DSC_1241Dear readers,

While society for many of us can be a large contributing factor to how we view our body image, often times an even larger critic is ourselves. Yes, seeing beautiful women and athletic-looking guys throughout a world of advertising can make many feel self-conscious about their body, however, ultimately the only person critiquing every little detail of your body is you. In this issue, writers Hashem Anabtawi and Miriam Alghothani take a closer look at the topic of body image among teenagers. Specifically, the two report on the pressure for teenage boys to look a certain, athletic way.

Although many times it is not easy to block out the media’s perception of beauty, I think it is important we remember that true beauty is the most good-looking when we’re not trying to impress anyone. I have found that the truly beautiful people are not the skinniest girls with the prettiest hair or the muscular guys with the darkest tan; but rather, those who look healthy and happy. More often than not, the most beautiful people are the ones who are comfortable in their own skin and do not dwell too much on their flaws.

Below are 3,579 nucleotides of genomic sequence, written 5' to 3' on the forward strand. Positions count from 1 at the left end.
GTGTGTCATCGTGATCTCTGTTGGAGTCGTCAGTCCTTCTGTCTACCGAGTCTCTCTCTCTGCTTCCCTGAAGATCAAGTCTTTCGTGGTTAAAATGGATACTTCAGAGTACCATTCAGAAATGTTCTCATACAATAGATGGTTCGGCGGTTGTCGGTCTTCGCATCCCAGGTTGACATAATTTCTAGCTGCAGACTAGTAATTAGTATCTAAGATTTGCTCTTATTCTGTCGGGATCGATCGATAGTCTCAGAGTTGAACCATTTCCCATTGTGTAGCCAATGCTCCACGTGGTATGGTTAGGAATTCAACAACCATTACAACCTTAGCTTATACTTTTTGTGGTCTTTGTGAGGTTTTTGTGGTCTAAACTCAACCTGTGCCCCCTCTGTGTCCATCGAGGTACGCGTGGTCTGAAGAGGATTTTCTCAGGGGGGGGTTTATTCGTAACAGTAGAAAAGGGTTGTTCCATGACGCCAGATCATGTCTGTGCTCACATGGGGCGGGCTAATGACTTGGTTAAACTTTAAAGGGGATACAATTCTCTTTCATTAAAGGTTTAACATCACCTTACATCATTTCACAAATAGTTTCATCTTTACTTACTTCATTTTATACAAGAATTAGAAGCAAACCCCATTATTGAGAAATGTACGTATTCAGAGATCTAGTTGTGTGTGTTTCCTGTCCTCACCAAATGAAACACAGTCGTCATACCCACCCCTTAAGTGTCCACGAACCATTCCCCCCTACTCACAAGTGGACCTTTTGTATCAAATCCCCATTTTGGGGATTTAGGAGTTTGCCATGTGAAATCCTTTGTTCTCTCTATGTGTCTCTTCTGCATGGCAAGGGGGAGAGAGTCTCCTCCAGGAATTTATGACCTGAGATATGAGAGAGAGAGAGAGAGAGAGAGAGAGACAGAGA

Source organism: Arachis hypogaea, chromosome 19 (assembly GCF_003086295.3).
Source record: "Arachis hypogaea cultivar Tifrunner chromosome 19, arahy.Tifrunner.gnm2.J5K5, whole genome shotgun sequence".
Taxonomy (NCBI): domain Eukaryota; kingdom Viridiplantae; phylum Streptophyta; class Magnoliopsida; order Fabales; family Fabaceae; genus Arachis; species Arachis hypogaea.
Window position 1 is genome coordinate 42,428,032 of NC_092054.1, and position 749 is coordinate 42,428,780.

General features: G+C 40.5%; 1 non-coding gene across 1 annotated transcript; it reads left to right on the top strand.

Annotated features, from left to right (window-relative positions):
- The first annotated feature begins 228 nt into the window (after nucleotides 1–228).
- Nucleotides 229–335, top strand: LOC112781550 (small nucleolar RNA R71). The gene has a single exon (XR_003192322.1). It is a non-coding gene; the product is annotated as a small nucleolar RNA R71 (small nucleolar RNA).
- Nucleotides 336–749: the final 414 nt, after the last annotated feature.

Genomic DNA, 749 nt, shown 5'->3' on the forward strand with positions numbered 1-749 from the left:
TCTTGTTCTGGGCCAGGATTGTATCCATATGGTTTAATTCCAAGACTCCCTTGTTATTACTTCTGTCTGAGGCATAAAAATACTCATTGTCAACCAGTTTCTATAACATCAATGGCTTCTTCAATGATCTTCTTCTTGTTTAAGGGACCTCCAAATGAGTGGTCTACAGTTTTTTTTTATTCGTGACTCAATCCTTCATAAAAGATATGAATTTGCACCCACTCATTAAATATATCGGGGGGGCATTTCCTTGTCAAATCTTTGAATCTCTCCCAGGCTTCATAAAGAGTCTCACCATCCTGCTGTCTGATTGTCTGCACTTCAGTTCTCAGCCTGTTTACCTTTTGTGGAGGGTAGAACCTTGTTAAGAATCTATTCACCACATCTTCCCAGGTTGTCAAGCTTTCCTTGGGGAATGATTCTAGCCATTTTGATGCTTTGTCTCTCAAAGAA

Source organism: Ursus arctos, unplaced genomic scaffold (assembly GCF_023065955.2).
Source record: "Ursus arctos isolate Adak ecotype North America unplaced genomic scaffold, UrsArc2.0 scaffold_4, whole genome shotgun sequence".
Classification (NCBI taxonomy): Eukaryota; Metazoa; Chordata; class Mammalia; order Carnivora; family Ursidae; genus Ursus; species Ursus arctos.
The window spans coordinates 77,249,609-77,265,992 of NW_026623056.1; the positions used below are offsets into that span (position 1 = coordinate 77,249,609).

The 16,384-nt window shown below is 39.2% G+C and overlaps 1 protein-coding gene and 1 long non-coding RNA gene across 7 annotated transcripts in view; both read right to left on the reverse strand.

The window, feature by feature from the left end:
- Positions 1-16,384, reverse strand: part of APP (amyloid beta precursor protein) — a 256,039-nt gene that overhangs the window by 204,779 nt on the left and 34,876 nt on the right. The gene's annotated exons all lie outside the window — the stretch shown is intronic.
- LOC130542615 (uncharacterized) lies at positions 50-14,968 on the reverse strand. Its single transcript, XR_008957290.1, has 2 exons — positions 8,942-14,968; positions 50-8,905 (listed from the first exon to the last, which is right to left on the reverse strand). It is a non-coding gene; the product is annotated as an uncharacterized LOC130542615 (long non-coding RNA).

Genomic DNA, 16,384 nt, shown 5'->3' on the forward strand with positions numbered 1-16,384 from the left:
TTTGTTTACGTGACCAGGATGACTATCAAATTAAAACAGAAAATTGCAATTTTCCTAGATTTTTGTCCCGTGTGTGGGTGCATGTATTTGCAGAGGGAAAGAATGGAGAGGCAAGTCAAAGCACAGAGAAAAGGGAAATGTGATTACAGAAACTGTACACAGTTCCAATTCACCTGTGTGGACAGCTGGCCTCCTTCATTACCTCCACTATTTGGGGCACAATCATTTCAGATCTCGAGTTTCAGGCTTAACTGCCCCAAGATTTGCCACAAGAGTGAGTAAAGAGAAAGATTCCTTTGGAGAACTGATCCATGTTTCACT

Focusing on what we want to change about ourselves not only disappoints us, it corrupts us to believing we don’t look good enough. We’re not skinny enough. We’re not pretty enough. It is miserable enough to let some else’s opinion of you control your decisions, let alone, being deceived into thinking that you’re not good enough yourself.

While it may be more of a struggle for some rather than others, it is important that we find a tangent of happiness of which we rely on for our mental, spiritual and physical health. Getting an extra little dose of sunshine each day, going for an evening walk, or cleansing impurities with an extra glass of water each day can all positively influence our day-to-day routine. Ultimately, it is once beauty is measured in happiness, not in pounds or muscles, that we find a perfect contentment with ourselves.

Grace Moody

Arlingtonian Editor in Chief